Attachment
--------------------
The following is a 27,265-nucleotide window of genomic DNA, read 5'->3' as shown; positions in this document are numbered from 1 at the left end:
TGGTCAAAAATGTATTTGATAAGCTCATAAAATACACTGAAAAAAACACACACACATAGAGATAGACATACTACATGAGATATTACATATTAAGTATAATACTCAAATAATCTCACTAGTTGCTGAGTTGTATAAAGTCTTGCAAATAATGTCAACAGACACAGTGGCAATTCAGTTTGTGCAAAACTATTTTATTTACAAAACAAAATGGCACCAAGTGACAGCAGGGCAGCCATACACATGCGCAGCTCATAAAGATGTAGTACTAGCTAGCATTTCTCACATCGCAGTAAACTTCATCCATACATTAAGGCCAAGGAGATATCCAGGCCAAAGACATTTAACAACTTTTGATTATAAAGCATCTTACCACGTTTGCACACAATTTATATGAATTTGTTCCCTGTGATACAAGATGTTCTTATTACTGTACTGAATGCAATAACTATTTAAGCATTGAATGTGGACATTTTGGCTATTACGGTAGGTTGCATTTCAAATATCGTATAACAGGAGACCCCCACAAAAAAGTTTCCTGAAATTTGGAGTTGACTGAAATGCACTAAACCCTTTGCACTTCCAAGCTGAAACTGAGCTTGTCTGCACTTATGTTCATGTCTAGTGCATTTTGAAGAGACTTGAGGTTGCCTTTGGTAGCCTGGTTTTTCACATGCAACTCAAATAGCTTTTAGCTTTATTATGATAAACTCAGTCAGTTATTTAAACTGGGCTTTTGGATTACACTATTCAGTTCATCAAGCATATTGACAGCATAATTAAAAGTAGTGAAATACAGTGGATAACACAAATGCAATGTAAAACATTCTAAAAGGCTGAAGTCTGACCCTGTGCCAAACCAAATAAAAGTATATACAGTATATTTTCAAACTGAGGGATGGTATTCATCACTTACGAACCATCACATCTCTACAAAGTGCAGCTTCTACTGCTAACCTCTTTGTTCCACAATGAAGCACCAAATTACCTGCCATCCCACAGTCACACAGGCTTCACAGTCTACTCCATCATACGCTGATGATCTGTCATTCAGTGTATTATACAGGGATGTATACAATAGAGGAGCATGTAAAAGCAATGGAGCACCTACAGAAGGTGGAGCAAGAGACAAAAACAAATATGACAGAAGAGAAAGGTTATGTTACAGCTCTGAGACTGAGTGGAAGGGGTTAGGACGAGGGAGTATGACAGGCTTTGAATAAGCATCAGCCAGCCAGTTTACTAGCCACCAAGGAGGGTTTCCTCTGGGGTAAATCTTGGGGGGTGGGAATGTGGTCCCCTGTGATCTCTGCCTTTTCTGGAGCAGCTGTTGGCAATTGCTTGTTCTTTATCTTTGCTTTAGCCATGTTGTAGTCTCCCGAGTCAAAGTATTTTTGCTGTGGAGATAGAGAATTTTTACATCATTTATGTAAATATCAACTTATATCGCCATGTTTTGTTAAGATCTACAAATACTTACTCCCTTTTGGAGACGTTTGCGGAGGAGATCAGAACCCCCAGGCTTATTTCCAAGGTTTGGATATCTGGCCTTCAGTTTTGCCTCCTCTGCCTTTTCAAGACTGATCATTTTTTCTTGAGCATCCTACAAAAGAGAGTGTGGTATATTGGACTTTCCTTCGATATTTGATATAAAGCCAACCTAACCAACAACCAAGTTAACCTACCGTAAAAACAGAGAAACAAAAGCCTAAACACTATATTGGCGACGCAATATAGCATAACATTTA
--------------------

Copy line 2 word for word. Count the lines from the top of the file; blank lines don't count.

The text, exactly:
TGGTCAAAAATGTATTTGATAAGCTCATAAAATACACTGAAAAAAACACACACACATAGAGATAGACATACTACATGAGATATTACATATTAAGTATAATACTCAAATAATCTCACTAGTTGCTGAGTTGTATAAAGTCTTGCAAATAATGTCAACAGACACAGTGGCAATTCAGTTTGTGCAAAACTATTTTATTTACAAAACAAAATGGCACCAAGTGACAGCAGGGCAGCCATACACATGCGCAGCTCATAAAGATGTAGTACTAGCTAGCATTTCTCACATCGCAGTAAACTTCATCCATACATTAAGGCCAAGGAGATATCCAGGCCAAAGACATTTAACAACTTTTGATTATAAAGCATCTTACCACGTTTGCACACAATTTATATGAATTTGTTCCCTGTGATACAAGATGTTCTTATTACTGTACTGAATGCAATAACTATTTAAGCATTGAATGTGGACATTTTGGCTATTACGGTAGGTTGCATTTCAAATATCGTATAACAGGAGACCCCCACAAAAAAGTTTCCTGAAATTTGGAGTTGACTGAAATGCACTAAACCCTTTGCACTTCCAAGCTGAAACTGAGCTTGTCTGCACTTATGTTCATGTCTAGTGCATTTTGAAGAGACTTGAGGTTGCCTTTGGTAGCCTGGTTTTTCACATGCAACTCAAATAGCTTTTAGCTTTATTATGATAAACTCAGTCAGTTATTTAAACTGGGCTTTTGGATTACACTATTCAGTTCATCAAGCATATTGACAGCATAATTAAAAGTAGTGAAATACAGTGGATAACACAAATGCAATGTAAAACATTCTAAAAGGCTGAAGTCTGACCCTGTGCCAAACCAAATAAAAGTATATACAGTATATTTTCAAACTGAGGGATGGTATTCATCACTTACGAACCATCACATCTCTACAAAGTGCAGCTTCTACTGCTAACCTCTTTGTTCCACAATGAAGCACCAAATTACCTGCCATCCCACAGTCACACAGGCTTCACAGTCTACTCCATCATACGCTGATGATCTGTCATTCAGTGTATTATACAGGGATGTATACAATAGAGGAGCATGTAAAAGCAATGGAGCACCTACAGAAGGTGGAGCAAGAGACAAAAACAAATATGACAGAAGAGAAAGGTTATGTTACAGCTCTGAGACTGAGTGGAAGGGGTTAGGACGAGGGAGTATGACAGGCTTTGAATAAGCATCAGCCAGCCAGTTTACTAGCCACCAAGGAGGGTTTCCTCTGGGGTAAATCTTGGGGGGTGGGAATGTGGTCCCCTGTGATCTCTGCCTTTTCTGGAGCAGCTGTTGGCAATTGCTTGTTCTTTATCTTTGCTTTAGCCATGTTGTAGTCTCCCGAGTCAAAGTATTTTTGCTGTGGAGATAGAGAATTTTTACATCATTTATGTAAATATCAACTTATATCGCCATGTTTTGTTAAGATCTACAAATACTTACTCCCTTTTGGAGACGTTTGCGGAGGAGATCAGAACCCCCAGGCTTATTTCCAAGGTTTGGATATCTGGCCTTCAGTTTTGCCTCCTCTGCCTTTTCAAGACTGATCATTTTTTCTTGAGCATCCTACAAAAGAGAGTGTGGTATATTGGACTTTCCTTCGATATTTGATATAAAGCCAACCTAACCAACAACCAAGTTAACCTACCGTAAAAACAGAGAAACAAAAGCCTAAACACTATATTGGCGACGCAATATAGCATAACATTTA